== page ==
Toni BotasComment

Small Town Fall Fair

Toni BotasComment
Small Town Fall Fair

In the spring of this year we moved to a small town just outside the city with a population of approximately 2500 people. We have loved getting to know how small community, and really feel a sense of belonging in the short 8 months we've lived here. Our kid's school is 5 houses down from us, and the clerks at the local shops know us by name and always ask how our kids are doing. It really feels like a town out of a book. 

Every fall on the Thanksgiving long weekend, our small town hosts the largest Children's Parade in the Province, along with cattle and sheep shows courtesy of the agriculture club and a carnival complete with candy apples and rides. This year was the 157th celebration of the Elmvale Fall Fair.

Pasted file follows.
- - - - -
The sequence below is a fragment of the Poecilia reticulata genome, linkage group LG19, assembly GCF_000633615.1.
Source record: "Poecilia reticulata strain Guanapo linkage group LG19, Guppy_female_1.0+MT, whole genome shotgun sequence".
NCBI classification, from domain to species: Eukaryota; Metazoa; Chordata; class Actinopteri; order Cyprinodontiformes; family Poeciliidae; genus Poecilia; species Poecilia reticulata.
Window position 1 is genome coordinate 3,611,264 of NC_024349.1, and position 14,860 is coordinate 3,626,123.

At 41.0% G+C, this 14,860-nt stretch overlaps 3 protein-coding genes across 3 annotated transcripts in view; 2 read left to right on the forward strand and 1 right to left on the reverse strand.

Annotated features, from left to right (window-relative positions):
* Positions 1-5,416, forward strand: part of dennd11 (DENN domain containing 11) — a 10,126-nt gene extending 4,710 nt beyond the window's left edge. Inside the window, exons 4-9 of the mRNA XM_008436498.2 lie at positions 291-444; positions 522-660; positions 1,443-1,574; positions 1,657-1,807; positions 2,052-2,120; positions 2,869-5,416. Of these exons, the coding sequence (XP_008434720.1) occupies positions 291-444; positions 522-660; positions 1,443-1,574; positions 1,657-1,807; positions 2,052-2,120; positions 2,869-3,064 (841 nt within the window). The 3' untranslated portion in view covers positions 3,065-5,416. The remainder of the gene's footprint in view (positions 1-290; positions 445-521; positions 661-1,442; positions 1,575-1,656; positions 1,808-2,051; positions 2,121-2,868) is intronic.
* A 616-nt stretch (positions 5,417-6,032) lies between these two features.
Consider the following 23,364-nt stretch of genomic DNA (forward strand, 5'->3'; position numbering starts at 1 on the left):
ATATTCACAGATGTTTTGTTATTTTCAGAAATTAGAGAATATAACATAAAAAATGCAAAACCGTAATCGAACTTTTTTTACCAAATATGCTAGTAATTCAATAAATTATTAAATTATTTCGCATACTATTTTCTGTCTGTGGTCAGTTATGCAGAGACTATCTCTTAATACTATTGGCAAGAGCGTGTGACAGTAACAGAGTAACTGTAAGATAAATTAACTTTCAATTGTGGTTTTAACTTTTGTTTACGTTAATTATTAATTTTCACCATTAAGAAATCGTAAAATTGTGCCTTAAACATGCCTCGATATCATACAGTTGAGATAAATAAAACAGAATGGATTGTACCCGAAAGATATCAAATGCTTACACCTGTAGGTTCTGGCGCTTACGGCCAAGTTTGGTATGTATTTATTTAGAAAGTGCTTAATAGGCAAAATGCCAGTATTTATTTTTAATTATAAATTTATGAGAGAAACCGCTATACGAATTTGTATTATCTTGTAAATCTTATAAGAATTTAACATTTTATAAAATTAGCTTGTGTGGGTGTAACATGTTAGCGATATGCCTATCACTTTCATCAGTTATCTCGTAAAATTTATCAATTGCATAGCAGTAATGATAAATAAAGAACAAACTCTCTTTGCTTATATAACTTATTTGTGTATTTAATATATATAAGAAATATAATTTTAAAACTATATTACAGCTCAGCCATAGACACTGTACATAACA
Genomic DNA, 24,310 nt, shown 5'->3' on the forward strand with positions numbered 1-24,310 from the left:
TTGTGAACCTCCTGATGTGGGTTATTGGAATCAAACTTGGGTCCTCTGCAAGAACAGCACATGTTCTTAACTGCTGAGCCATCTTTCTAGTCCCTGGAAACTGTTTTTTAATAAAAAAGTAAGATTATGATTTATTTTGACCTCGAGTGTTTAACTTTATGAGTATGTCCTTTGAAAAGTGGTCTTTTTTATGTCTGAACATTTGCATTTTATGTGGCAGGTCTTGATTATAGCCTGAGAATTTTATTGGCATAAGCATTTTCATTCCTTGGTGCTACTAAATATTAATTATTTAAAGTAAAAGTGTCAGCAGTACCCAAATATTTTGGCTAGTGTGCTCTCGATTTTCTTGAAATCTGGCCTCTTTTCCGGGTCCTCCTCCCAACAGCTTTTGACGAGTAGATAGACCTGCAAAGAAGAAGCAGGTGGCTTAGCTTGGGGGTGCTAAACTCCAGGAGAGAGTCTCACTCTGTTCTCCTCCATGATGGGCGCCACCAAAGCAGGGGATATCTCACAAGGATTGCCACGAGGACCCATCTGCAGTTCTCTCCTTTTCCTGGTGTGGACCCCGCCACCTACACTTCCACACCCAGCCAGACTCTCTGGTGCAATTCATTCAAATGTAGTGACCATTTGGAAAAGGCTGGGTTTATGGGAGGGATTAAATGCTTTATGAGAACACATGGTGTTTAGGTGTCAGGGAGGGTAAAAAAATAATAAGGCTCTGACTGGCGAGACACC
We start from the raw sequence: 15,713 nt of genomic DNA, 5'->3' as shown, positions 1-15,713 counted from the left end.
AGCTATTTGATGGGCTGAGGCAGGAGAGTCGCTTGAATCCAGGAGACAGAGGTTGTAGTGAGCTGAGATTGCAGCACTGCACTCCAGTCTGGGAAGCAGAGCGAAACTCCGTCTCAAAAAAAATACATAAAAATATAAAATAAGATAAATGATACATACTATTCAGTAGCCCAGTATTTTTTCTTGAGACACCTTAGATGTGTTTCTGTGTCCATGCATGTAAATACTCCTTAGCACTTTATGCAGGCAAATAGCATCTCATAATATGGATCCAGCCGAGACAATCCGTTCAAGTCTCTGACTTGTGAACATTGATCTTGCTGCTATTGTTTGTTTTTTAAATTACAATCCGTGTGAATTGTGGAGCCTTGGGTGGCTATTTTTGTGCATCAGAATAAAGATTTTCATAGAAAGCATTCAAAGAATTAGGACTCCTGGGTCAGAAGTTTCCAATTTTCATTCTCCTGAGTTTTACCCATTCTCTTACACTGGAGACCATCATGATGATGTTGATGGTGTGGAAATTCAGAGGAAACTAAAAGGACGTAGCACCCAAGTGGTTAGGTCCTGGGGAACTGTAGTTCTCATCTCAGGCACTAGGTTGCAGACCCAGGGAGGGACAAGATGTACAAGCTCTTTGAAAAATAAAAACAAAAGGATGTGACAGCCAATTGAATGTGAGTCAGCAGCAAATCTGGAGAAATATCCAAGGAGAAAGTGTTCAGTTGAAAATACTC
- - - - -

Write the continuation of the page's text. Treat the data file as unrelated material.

Every year, all the local schools have the children walk in the parade. The elementary schools and high school all participate with parade floats, chants, and even have their bands march in the parade. Everyone get's the day off school to take part in the parade, and then hang out with their families on the event grounds for the day. The sense of community is something that I haven't seen since living up in small-town Northern Ontario. 

The kids and their families feel like they are part of something bigger than themselves. Standing there in the crowds of people, participating in this collective assembly, I couldn't help but think "This is what it means to be human." I stopped to chat with a couple of women who have been watching the parade since they were young girls themselves, and realized how special this fair is. It may not be the most extravagant, or even the most visually captivating parade, but the heart and community that exists in its core is something truly remarkable.